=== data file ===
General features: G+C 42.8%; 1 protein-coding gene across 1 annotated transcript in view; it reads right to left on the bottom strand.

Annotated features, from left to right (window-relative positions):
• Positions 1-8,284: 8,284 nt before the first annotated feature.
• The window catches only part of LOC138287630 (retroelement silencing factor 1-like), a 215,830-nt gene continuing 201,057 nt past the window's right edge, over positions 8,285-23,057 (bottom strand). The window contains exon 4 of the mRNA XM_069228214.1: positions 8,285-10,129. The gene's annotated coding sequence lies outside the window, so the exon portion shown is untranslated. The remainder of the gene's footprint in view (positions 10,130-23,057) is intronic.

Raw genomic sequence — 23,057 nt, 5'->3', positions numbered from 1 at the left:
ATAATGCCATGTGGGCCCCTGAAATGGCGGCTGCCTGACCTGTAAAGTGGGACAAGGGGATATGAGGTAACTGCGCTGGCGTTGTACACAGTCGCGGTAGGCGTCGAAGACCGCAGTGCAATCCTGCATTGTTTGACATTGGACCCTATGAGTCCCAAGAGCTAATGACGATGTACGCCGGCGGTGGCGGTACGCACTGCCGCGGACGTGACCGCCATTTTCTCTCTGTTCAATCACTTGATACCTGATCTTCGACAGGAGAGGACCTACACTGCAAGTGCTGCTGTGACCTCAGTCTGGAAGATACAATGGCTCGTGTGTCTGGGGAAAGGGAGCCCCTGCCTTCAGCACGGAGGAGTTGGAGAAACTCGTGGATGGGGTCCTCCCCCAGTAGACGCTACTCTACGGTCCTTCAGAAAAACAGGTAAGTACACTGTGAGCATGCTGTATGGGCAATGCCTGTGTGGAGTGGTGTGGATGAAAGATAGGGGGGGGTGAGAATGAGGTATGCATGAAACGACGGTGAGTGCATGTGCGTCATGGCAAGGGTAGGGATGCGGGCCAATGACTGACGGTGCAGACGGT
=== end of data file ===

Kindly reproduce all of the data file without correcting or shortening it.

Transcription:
General features: G+C 42.8%; 1 protein-coding gene across 1 annotated transcript in view; it reads right to left on the bottom strand.

Annotated features, from left to right (window-relative positions):
• Positions 1-8,284: 8,284 nt before the first annotated feature.
• The window catches only part of LOC138287630 (retroelement silencing factor 1-like), a 215,830-nt gene continuing 201,057 nt past the window's right edge, over positions 8,285-23,057 (bottom strand). The window contains exon 4 of the mRNA XM_069228214.1: positions 8,285-10,129. The gene's annotated coding sequence lies outside the window, so the exon portion shown is untranslated. The remainder of the gene's footprint in view (positions 10,130-23,057) is intronic.

Raw genomic sequence — 23,057 nt, 5'->3', positions numbered from 1 at the left:
ATAATGCCATGTGGGCCCCTGAAATGGCGGCTGCCTGACCTGTAAAGTGGGACAAGGGGATATGAGGTAACTGCGCTGGCGTTGTACACAGTCGCGGTAGGCGTCGAAGACCGCAGTGCAATCCTGCATTGTTTGACATTGGACCCTATGAGTCCCAAGAGCTAATGACGATGTACGCCGGCGGTGGCGGTACGCACTGCCGCGGACGTGACCGCCATTTTCTCTCTGTTCAATCACTTGATACCTGATCTTCGACAGGAGAGGACCTACACTGCAAGTGCTGCTGTGACCTCAGTCTGGAAGATACAATGGCTCGTGTGTCTGGGGAAAGGGAGCCCCTGCCTTCAGCACGGAGGAGTTGGAGAAACTCGTGGATGGGGTCCTCCCCCAGTAGACGCTACTCTACGGTCCTTCAGAAAAACAGGTAAGTACACTGTGAGCATGCTGTATGGGCAATGCCTGTGTGGAGTGGTGTGGATGAAAGATAGGGGGGGGTGAGAATGAGGTATGCATGAAACGACGGTGAGTGCATGTGCGTCATGGCAAGGGTAGGGATGCGGGCCAATGACTGACGGTGCAGACGGT